Before interacting with smart contracts on the BCH network, the CashScript SDK needs to instantiate a
Contract object. This is done by providing the contract's information and constructor arguments. After this instantiation, the CashScript SDK can interact with BCH contracts.
A CashScript contract can be instantiated by providing an
Artifact object, a list of constructor arguments, and optionally a
Artifact object is the result of compiling a CashScript contract. See the Language Documentation for more information on Artifacts. Compilation can be done using the standalone
cashc CLI or programmatically with the
cashc NPM package (see CashScript Compiler).
NetworkProvider is used to manage network operations for the CashScript contract. By default, a mainnet
ElectrumNetworkProvider is used, but alternative network providers can be used. See the section on NetworkProvider below.
A contract's address can be retrieved through the
address member field.
The number of opcodes in the contract's bytecode can be retrieved through the
opcount member field. This is useful to ensure that the contract is not too big, since Bitcoin Cash smart contracts can contain a maximum of 201 opcodes.
The size of the contract's bytecode in bytes can be retrieved through the
bytesize member field. This is useful to ensure that the contract is not too big, since Bitcoin Cash smart contracts can be 520 bytes at most.
When writing covenant contracts, the de facto limit is actually closer to 360 bytes due to technical factors.
Returns the contract's redeem script encoded as a hex string.
Returns the total balance of the contract in satoshis. Both confirmed and unconfirmed balance is included in this figure.
Returns all UTXOs that can be spent by the contract. Both confirmed and unconfirmed UTXOs are included.
The main way to use smart contracts once they have been instantiated is through the functions defined in the CashScript source code. These functions can be found by their name under
functions member field of a contract object. To call these functions, the parameters need to match ones defined in the CashScript code.
These contract functions return an incomplete
Transaction object, which needs to be completed by providing outputs of the transaction. More information about sending transactions is found on the Sending Transactions page.
You may notice the
SignatureTemplate object in the example above. When a contract function has a
sig parameter, it requires a cryptographic signature over the spending transaction. But to generate this signature, the transaction needs to be built first, which is not yet the case when a contract function is first called.
So in the place of a signature, a
SignatureTemplate can be passed, which will automatically generate the correct signature using the
signer parameter. This signer can be any representation of a private key, including BITBOX/BCHJS'
PrivateKey, WIF strings, or raw private key buffers. This ensures that any BCH library can be used.
When calling a covenant function, the first
SignatureTemplate parameter is used to generate the required sighash preimage. This is generally fine, but you should take extra care when using non-default hashtypes.
The CashScript SDK needs to connect to the BCH network to perform certain operations, like retrieving the contract's balance, or sending transactions. All network functionality that the CashScript SDK needs is encapsulated in a network provider. This allows different network providers to be used and makes it easy to swap out dependencies.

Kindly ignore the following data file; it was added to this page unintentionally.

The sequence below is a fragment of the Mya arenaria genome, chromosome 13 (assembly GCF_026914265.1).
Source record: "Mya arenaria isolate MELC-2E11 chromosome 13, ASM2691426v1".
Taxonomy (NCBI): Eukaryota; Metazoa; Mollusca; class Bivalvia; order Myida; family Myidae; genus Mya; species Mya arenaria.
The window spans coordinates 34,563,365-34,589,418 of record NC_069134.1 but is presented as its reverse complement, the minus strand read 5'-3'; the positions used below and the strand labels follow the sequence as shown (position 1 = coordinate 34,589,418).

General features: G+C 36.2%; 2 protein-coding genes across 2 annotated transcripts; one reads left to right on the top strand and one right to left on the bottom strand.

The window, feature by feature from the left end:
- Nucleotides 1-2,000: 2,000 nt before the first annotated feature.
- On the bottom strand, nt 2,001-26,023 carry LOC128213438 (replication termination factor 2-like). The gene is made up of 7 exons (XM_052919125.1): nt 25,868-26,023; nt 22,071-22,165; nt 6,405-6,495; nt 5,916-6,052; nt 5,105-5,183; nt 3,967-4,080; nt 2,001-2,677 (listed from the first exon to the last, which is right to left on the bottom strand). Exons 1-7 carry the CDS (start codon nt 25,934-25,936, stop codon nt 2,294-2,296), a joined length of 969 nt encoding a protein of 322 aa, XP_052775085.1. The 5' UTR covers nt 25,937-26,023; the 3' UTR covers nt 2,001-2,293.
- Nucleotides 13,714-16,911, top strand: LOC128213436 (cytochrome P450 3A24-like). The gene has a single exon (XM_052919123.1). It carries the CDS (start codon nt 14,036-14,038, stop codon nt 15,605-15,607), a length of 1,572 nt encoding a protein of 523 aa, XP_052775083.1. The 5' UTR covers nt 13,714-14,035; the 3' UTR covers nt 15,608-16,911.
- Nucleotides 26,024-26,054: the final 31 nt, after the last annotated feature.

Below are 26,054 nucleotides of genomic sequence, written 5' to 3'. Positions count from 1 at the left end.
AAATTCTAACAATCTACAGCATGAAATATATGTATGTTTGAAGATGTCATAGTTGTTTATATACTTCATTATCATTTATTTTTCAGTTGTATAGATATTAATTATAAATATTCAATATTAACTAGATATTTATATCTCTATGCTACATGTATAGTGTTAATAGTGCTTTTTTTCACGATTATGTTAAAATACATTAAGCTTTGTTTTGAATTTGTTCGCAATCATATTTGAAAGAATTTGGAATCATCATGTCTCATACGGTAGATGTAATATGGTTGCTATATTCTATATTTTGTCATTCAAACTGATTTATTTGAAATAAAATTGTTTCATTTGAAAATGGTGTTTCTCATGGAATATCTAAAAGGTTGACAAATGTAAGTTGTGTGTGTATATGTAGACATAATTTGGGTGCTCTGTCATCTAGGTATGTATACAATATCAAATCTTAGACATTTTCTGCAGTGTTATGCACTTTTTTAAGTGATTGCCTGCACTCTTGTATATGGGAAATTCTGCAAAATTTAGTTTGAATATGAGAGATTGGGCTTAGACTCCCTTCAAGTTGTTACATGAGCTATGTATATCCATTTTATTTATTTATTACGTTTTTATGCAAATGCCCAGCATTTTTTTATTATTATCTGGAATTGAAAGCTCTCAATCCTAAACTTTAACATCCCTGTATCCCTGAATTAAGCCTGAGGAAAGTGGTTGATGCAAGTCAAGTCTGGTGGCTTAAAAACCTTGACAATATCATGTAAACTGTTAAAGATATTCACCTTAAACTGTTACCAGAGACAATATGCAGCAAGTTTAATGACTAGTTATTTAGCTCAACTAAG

The ElectrumNetworkProvider uses electrum-cash to connect to the BCH network. This is the recommended provider for most use cases and is used as the default when no other provider is provided. Both
electrum parameters are optional, and they default to mainnet and a 2-of-3 ElectrumCluster with a number of reliable electrum servers.
The FullStackNetworkProvider uses FullStack.cash' infrastructure to connect to the BCH network. FullStack.cash' offers dedicated infrastructure and support plans for larger projects. Both
bchjs parameters are mandatory, where
bchjs is an instance of FullStack.cash' BCHJS.
The BitboxNetworkProvider uses Bitcoin.com's BITBOX to connect to the BCH network. Because BITBOX is no longer officially maintained it is not recommended to use this network provider, and it is only available for compatibility with older projects. Both
bitbox parameters are mandatory, where
bitbox is a BITBOX instance.
The BitcoinRpcNetworkProvider uses a direct connection to a BCH node. Note that a regular node does not have indexing, so any address of interest (e.g. the contract address) need to be registered by the node before sending any funds to those addresses. Because of this it is recommended to use a different network provider unless you have a specific reason to use the RPC provider.
A big strength of the NetworkProvider setup is that it allows you to implement custom providers. So if new BCH libraries are created in the future, it is simple to use them with CashScript. This also potentially enables the CashScript SDK to be used with other (partially) compatible networks, such as BTC or BSV.
cashc package. This package needs to be installed separately and exports two compilation functions.
Compiles a CashScript contract from a source file. This is the recommended compile method if you're using Node.js and you have a source file available.
Compiles a CashScript contract from a source code string. This is the recommended compile method if you're building a webapp, because
compileFile() only works from a Node.js context. This is also the recommended method if no source file is locally available (e.g. the source code is retrieved with a REST API).